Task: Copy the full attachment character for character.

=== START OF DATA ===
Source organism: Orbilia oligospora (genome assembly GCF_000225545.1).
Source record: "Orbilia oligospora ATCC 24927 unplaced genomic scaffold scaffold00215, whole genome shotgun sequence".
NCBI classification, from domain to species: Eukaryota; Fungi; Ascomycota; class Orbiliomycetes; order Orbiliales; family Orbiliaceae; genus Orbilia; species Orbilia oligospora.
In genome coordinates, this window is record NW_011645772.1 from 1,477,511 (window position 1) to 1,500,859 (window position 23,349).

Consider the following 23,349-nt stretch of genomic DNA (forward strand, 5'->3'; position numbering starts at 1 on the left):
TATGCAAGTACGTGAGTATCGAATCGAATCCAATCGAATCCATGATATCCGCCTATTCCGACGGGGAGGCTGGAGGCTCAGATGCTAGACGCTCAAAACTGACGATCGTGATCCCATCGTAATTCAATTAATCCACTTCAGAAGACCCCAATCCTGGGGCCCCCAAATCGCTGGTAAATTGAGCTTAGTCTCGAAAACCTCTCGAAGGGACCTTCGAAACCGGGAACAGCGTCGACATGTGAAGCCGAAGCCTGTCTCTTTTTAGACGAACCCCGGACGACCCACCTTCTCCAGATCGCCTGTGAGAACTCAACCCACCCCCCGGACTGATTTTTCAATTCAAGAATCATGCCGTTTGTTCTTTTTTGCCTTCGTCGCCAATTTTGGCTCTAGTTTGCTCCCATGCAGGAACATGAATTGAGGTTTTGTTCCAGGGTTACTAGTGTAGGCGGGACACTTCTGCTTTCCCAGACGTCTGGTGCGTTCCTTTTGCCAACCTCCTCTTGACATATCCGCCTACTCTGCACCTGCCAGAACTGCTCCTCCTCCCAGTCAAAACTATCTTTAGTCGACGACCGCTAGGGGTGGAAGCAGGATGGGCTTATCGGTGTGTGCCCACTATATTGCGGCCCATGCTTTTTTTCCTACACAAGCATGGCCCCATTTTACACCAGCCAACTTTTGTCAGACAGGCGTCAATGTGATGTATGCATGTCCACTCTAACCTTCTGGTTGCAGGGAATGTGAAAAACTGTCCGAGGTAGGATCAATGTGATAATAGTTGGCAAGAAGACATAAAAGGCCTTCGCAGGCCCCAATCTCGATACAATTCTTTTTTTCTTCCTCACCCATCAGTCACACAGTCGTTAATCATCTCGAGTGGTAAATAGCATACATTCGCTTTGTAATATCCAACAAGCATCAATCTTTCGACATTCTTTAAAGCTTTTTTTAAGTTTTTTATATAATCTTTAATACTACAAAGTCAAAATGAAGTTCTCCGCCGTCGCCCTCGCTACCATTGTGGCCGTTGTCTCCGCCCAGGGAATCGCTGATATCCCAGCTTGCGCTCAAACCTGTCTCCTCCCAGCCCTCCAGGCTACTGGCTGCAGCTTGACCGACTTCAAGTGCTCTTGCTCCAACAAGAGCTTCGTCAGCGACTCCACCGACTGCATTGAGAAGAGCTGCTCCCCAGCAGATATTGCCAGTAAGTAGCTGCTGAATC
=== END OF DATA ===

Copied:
Source organism: Orbilia oligospora (genome assembly GCF_000225545.1).
Source record: "Orbilia oligospora ATCC 24927 unplaced genomic scaffold scaffold00215, whole genome shotgun sequence".
NCBI classification, from domain to species: Eukaryota; Fungi; Ascomycota; class Orbiliomycetes; order Orbiliales; family Orbiliaceae; genus Orbilia; species Orbilia oligospora.
In genome coordinates, this window is record NW_011645772.1 from 1,477,511 (window position 1) to 1,500,859 (window position 23,349).

Consider the following 23,349-nt stretch of genomic DNA (forward strand, 5'->3'; position numbering starts at 1 on the left):
TATGCAAGTACGTGAGTATCGAATCGAATCCAATCGAATCCATGATATCCGCCTATTCCGACGGGGAGGCTGGAGGCTCAGATGCTAGACGCTCAAAACTGACGATCGTGATCCCATCGTAATTCAATTAATCCACTTCAGAAGACCCCAATCCTGGGGCCCCCAAATCGCTGGTAAATTGAGCTTAGTCTCGAAAACCTCTCGAAGGGACCTTCGAAACCGGGAACAGCGTCGACATGTGAAGCCGAAGCCTGTCTCTTTTTAGACGAACCCCGGACGACCCACCTTCTCCAGATCGCCTGTGAGAACTCAACCCACCCCCCGGACTGATTTTTCAATTCAAGAATCATGCCGTTTGTTCTTTTTTGCCTTCGTCGCCAATTTTGGCTCTAGTTTGCTCCCATGCAGGAACATGAATTGAGGTTTTGTTCCAGGGTTACTAGTGTAGGCGGGACACTTCTGCTTTCCCAGACGTCTGGTGCGTTCCTTTTGCCAACCTCCTCTTGACATATCCGCCTACTCTGCACCTGCCAGAACTGCTCCTCCTCCCAGTCAAAACTATCTTTAGTCGACGACCGCTAGGGGTGGAAGCAGGATGGGCTTATCGGTGTGTGCCCACTATATTGCGGCCCATGCTTTTTTTCCTACACAAGCATGGCCCCATTTTACACCAGCCAACTTTTGTCAGACAGGCGTCAATGTGATGTATGCATGTCCACTCTAACCTTCTGGTTGCAGGGAATGTGAAAAACTGTCCGAGGTAGGATCAATGTGATAATAGTTGGCAAGAAGACATAAAAGGCCTTCGCAGGCCCCAATCTCGATACAATTCTTTTTTTCTTCCTCACCCATCAGTCACACAGTCGTTAATCATCTCGAGTGGTAAATAGCATACATTCGCTTTGTAATATCCAACAAGCATCAATCTTTCGACATTCTTTAAAGCTTTTTTTAAGTTTTTTATATAATCTTTAATACTACAAAGTCAAAATGAAGTTCTCCGCCGTCGCCCTCGCTACCATTGTGGCCGTTGTCTCCGCCCAGGGAATCGCTGATATCCCAGCTTGCGCTCAAACCTGTCTCCTCCCAGCCCTCCAGGCTACTGGCTGCAGCTTGACCGACTTCAAGTGCTCTTGCTCCAACAAGAGCTTCGTCAGCGACTCCACCGACTGCATTGAGAAGAGCTGCTCCCCAGCAGATATTGCCAGTAAGTAGCTGCTGAATC